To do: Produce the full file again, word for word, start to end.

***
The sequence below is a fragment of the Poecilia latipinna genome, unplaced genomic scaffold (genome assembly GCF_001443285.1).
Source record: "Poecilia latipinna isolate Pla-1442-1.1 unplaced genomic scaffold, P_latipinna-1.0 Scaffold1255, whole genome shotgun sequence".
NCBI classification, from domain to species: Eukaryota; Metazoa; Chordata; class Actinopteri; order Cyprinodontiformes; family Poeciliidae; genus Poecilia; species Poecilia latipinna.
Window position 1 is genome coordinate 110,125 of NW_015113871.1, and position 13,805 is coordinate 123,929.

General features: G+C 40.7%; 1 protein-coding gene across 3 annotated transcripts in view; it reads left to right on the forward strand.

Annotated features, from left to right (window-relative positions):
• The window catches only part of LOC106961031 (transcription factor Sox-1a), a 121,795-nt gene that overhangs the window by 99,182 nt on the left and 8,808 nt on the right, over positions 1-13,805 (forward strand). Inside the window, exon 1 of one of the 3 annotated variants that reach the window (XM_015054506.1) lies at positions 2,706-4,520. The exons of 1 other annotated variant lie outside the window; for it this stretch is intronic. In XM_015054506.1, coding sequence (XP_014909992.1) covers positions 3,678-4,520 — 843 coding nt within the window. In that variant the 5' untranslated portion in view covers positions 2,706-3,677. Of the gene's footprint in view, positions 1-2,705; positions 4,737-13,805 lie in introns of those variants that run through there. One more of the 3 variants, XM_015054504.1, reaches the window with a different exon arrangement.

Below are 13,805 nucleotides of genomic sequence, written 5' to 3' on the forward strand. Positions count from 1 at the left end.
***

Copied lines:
The sequence below is a fragment of the Poecilia latipinna genome, unplaced genomic scaffold (genome assembly GCF_001443285.1).
Source record: "Poecilia latipinna isolate Pla-1442-1.1 unplaced genomic scaffold, P_latipinna-1.0 Scaffold1255, whole genome shotgun sequence".
NCBI classification, from domain to species: Eukaryota; Metazoa; Chordata; class Actinopteri; order Cyprinodontiformes; family Poeciliidae; genus Poecilia; species Poecilia latipinna.
Window position 1 is genome coordinate 110,125 of NW_015113871.1, and position 13,805 is coordinate 123,929.

General features: G+C 40.7%; 1 protein-coding gene across 3 annotated transcripts in view; it reads left to right on the forward strand.

Annotated features, from left to right (window-relative positions):
• The window catches only part of LOC106961031 (transcription factor Sox-1a), a 121,795-nt gene that overhangs the window by 99,182 nt on the left and 8,808 nt on the right, over positions 1-13,805 (forward strand). Inside the window, exon 1 of one of the 3 annotated variants that reach the window (XM_015054506.1) lies at positions 2,706-4,520. The exons of 1 other annotated variant lie outside the window; for it this stretch is intronic. In XM_015054506.1, coding sequence (XP_014909992.1) covers positions 3,678-4,520 — 843 coding nt within the window. In that variant the 5' untranslated portion in view covers positions 2,706-3,677. Of the gene's footprint in view, positions 1-2,705; positions 4,737-13,805 lie in introns of those variants that run through there. One more of the 3 variants, XM_015054504.1, reaches the window with a different exon arrangement.

Below are 13,805 nucleotides of genomic sequence, written 5' to 3' on the forward strand. Positions count from 1 at the left end.